August 24, 2015
by Bonnie Steinbock, Bioethics Program Faculty
Yesenia Pacheco, a mother of two from Seattle, Washington, decided that her family was complete, and that she did not want any more children. To ensure that she would not have an unwanted pregnancy, she sought medical advice from NeighborCare Health, a federally funded health clinic, about her birth control options. The clinic gave her an injection of Depo-Provera, an extremely reliable long-acting contraceptive method, which must be repeated every three months.
Ms. Pacheco duly scheduled subsequent injections at three-month intervals. But during one of those visits, she was not injected with Depo-Provera, but instead was given a flu shot. Apparently, the clinic did not record in Ms. Pacheco’s chart that she was supposed to be given a Depo-Provera shot, nor did they get her informed consent for a flu shot, minimal requirements for responsible medical practice. Ms. Pacheco only learned what had occurred when she attempted to schedule her next Depo-Provera injection. By that time, she was two and half months pregnant.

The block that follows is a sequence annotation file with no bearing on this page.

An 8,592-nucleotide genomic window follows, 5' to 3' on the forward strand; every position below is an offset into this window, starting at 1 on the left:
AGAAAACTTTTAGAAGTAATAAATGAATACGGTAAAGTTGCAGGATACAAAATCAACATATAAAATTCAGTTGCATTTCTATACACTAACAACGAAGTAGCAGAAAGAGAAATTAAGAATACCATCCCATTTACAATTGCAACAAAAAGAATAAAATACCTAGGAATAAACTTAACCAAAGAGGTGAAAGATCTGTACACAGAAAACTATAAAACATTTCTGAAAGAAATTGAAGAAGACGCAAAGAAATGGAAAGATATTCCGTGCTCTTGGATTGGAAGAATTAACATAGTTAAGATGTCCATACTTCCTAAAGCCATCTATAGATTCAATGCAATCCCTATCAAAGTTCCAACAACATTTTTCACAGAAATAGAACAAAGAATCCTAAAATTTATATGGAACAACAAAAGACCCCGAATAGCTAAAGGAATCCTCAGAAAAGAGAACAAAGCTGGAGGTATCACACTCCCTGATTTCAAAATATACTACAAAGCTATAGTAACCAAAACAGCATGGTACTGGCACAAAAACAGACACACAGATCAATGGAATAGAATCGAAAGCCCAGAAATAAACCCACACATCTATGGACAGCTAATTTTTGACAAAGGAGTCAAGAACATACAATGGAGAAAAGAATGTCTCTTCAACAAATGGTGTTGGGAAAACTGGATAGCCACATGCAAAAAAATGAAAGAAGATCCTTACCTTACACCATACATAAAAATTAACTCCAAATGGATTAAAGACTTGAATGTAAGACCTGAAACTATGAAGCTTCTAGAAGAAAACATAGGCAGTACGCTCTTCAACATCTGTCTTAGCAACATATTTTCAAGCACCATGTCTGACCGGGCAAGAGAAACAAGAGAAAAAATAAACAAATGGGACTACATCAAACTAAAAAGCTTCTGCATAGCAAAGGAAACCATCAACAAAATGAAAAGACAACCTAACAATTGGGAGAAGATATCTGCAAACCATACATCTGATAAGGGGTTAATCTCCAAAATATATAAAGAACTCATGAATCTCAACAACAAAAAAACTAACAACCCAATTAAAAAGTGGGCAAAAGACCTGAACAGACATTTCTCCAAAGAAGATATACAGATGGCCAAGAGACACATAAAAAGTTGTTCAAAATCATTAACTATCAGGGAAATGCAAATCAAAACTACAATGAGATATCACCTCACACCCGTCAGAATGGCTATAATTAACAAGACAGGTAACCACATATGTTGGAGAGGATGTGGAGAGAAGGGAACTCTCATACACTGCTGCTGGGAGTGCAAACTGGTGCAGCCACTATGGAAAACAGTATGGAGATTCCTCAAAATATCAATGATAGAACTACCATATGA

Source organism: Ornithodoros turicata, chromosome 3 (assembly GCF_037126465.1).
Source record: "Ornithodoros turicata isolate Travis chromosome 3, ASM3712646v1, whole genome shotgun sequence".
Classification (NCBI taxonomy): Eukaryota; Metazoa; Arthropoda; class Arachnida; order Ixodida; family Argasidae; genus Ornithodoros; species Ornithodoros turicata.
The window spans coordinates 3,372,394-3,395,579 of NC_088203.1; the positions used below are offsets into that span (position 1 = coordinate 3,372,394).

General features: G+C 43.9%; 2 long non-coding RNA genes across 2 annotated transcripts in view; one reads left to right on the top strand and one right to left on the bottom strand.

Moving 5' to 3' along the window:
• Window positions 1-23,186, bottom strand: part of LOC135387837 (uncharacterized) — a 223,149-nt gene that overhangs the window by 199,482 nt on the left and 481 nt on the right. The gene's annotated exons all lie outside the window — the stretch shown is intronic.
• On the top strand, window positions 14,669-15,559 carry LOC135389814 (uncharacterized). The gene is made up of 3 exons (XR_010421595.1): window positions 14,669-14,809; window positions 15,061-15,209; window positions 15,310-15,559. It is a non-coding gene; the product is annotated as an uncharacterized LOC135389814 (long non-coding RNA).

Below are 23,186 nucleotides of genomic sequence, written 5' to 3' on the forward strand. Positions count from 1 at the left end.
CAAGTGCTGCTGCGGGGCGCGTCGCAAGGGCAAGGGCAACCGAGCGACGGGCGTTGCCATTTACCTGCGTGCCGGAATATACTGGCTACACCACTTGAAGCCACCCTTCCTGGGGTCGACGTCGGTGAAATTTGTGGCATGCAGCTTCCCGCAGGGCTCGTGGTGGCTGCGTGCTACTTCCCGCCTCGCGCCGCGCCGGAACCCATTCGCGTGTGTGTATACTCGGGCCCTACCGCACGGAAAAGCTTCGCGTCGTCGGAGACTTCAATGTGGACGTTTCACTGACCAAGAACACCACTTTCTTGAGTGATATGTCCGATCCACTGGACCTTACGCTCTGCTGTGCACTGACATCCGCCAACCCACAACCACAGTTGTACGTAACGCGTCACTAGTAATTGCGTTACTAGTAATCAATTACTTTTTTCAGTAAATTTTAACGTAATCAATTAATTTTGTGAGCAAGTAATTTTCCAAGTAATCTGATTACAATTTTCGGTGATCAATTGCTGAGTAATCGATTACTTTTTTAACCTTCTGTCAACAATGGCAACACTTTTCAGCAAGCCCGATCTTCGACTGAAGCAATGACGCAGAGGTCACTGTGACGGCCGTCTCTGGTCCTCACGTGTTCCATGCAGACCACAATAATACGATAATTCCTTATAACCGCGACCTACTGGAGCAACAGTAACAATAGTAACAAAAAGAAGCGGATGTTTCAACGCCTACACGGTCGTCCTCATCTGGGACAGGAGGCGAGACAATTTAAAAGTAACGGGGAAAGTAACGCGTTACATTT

The clinic informed her that she would not have to have the child, that it would provide her with an abortion at no cost. Ms. Pacheco refused, because of religious objections to abortion. She gave birth to a daughter, Sandra, now aged 3, who has a genetic brain disorder, known as polymicrogyria (PMG). The condition produces symptoms that range from mild to severe, depending on how much of the brain is affected. Sandra’s motor and language skills, attention span, and cognitive functions have been impaired.
The views, opinions and positions expressed by these authors and blogs are theirs and do not necessarily represent that of the Bioethics Research Library and Kennedy Institute of Ethics or Georgetown University.